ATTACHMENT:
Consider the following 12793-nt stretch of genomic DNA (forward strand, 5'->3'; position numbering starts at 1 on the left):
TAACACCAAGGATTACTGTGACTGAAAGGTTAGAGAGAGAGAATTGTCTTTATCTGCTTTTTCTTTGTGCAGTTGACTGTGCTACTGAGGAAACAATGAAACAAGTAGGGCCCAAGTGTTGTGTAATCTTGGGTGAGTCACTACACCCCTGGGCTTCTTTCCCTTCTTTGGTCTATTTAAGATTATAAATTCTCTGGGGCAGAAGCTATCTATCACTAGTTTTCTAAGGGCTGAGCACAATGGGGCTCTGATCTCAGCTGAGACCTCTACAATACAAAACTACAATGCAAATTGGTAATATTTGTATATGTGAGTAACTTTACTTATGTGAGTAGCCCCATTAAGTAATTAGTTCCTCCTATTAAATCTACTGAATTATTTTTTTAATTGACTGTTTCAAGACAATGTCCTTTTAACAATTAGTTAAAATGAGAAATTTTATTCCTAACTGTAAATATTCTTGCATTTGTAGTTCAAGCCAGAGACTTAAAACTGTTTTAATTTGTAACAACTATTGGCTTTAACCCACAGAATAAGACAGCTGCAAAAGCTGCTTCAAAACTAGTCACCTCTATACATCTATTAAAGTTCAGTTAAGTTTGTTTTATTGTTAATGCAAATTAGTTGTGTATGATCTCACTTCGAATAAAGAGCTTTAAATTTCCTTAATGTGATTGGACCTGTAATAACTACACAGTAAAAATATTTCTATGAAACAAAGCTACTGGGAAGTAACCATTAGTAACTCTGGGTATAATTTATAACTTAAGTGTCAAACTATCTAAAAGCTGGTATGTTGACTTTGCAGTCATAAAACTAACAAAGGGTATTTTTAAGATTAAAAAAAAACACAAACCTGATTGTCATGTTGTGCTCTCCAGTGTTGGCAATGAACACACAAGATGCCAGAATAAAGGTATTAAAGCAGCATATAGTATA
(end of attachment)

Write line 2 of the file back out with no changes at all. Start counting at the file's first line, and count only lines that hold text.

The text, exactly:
TAACACCAAGGATTACTGTGACTGAAAGGTTAGAGAGAGAGAATTGTCTTTATCTGCTTTTTCTTTGTGCAGTTGACTGTGCTACTGAGGAAACAATGAAACAAGTAGGGCCCAAGTGTTGTGTAATCTTGGGTGAGTCACTACACCCCTGGGCTTCTTTCCCTTCTTTGGTCTATTTAAGATTATAAATTCTCTGGGGCAGAAGCTATCTATCACTAGTTTTCTAAGGGCTGAGCACAATGGGGCTCTGATCTCAGCTGAGACCTCTACAATACAAAACTACAATGCAAATTGGTAATATTTGTATATGTGAGTAACTTTACTTATGTGAGTAGCCCCATTAAGTAATTAGTTCCTCCTATTAAATCTACTGAATTATTTTTTTAATTGACTGTTTCAAGACAATGTCCTTTTAACAATTAGTTAAAATGAGAAATTTTATTCCTAACTGTAAATATTCTTGCATTTGTAGTTCAAGCCAGAGACTTAAAACTGTTTTAATTTGTAACAACTATTGGCTTTAACCCACAGAATAAGACAGCTGCAAAAGCTGCTTCAAAACTAGTCACCTCTATACATCTATTAAAGTTCAGTTAAGTTTGTTTTATTGTTAATGCAAATTAGTTGTGTATGATCTCACTTCGAATAAAGAGCTTTAAATTTCCTTAATGTGATTGGACCTGTAATAACTACACAGTAAAAATATTTCTATGAAACAAAGCTACTGGGAAGTAACCATTAGTAACTCTGGGTATAATTTATAACTTAAGTGTCAAACTATCTAAAAGCTGGTATGTTGACTTTGCAGTCATAAAACTAACAAAGGGTATTTTTAAGATTAAAAAAAAACACAAACCTGATTGTCATGTTGTGCTCTCCAGTGTTGGCAATGAACACACAAGATGCCAGAATAAAGGTATTAAAGCAGCATATAGTATA